Jesus didn’t ask the woman at the well to repent, nor did He ask repentance from the woman taken in adultery, or from Nicodemus, or from any of the disciples that He called to follow Him. But He brought them to repentance. It is innate in the publican’s guilty cry under conviction of the Holy Spirit, “God be merciful to me, a sinner” (Lk 18:13 )! In believing the gospel and thereby accepting Christ as Savior in His sacrifice for sins, one is admitting to being a sinner worthy of God’s judgment, to being sorry for his sin and desiring deliverance from its penalty. In that very act of faith in Christ for dying in one’s place, there is repentance and turning from sin to the Savior.

Your question reworded what I wrote. I didn’t say that those living in sin “have no right to assurance of salvation.” I said, “We offer no comfort or assurance to those living in sin; we don’t say, ‘You’re okay because you once made a decision for Christ.’ Instead we warn, ‘If you are not willing right now to live fully for Christ as Lord of your life, how can you say that you were really sincere when you supposedly committed yourself to Him…in the past?’ And to all, we declare with Paul, ‘Examine yourselves, whether ye be in the faith…’ (2 Cor:13:5).”

In that section of the book, I refute the ideas that one must be baptized, speak in tongues, etc., in order to be saved. I specifically say, “Are we not then saved by our works? Indeed, not….Good works bring rewards; a lack of them does not cause loss of salvation. The person who hasn’t even one good work ( all of his works are burned up) is still ‘saved; yet so as by fire’ (1 Cor:3:13-15). We would not think such a person saved at all….Yet one who…has no good works…if he has truly received the Lord Jesus Christ as his Savior, is then ‘saved as by fire’….”

What I wrote is certainly not a promotion of “Lordship salvation”—the idea that if one is not living in complete obedience to Christ as Lord, then one is not saved. I don’t believe that John MacArthur, who is accused of teaching this doctrine, means that good works save. Rather, he is saying that works are an indication of whether a person is saved or not. Scripture declares that not everyone who says, “Lord, Lord,” is saved. It is not only what one says , but what one believes in the heart —and the heart is deceitful. Jesus himself warns that many, calling Him Lord, will claim to have done great works in His name and yet have never been saved (Mt 7:21-23).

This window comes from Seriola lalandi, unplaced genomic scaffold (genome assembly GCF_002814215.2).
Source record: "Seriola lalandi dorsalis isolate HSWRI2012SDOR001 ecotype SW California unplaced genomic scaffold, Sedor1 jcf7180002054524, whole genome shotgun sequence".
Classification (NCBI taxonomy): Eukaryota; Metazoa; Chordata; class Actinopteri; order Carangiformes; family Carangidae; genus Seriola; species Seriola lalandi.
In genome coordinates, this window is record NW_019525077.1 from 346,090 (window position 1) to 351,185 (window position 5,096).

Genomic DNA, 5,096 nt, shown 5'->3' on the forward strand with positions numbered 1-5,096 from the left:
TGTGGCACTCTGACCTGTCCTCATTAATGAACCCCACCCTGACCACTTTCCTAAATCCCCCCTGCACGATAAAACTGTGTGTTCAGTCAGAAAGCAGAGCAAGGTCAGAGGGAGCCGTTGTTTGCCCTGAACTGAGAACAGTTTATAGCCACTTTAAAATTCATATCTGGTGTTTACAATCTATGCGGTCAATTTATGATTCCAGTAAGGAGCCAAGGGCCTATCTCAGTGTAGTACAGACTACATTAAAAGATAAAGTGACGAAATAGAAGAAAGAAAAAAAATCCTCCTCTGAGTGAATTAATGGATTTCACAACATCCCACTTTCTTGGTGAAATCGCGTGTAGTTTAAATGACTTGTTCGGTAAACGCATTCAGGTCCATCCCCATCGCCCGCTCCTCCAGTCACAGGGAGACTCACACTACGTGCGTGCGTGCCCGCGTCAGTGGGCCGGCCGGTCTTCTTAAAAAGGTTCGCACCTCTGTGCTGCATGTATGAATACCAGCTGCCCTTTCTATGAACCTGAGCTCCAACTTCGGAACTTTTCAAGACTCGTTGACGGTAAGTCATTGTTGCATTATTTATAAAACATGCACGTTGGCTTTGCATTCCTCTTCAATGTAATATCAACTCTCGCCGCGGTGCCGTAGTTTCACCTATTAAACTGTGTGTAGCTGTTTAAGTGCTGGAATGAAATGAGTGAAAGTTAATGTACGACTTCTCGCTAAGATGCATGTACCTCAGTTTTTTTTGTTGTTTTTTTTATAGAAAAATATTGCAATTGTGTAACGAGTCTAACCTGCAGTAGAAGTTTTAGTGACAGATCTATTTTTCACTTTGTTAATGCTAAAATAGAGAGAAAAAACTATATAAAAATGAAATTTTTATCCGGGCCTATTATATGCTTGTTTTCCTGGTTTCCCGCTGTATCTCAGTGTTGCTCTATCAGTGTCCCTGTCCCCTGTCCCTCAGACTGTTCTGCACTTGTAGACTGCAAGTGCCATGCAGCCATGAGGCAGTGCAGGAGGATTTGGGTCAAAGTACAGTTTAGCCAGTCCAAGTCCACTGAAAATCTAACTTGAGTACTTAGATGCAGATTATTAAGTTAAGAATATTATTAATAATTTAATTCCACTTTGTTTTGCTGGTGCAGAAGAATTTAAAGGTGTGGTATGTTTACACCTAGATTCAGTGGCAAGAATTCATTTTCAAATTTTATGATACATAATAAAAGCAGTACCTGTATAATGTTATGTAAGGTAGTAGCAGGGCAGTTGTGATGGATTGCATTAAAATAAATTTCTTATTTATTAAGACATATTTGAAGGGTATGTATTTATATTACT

Many “make a commitment for Christ” and later turn away because they had not been sincere. The person who has fallen into sin and would like to turn from that sin, but it has a strong hold on him, may be a Christian. But the person who is living in sin, doesn’t care, and claims he is saved because he once made a “decision for Christ” was probably never saved. It would be wrong to comfort such persons with, “You believe in Christ, so you can’t be lost no matter how you live.”

Neither you nor I know anyone’s heart. People stand before witnesses, swear their undying love, then divorce the one to whom they made the vows. Did they really understand the seriousness of the vows they made? In their hearts, did they really intend to keep them? So it can be with those who claim to receive Christ or to believe in Him. For some, these are just words they repeated. The faith and conviction has not touched their hearts. God alone knows the heart. But a good indication of whether or not one’s faith ever was real can be found in present attitude and actions.

In my book I did not say (nor have I ever) that if a person is not living for Christ, he is not saved. I said then, as now, that one’s attitude of heart and actions are a good indication of whether one ever really understood and believed the gospel. Those who are not living for Christ but claim to be saved ought to be warned to repent, as many scriptures declare.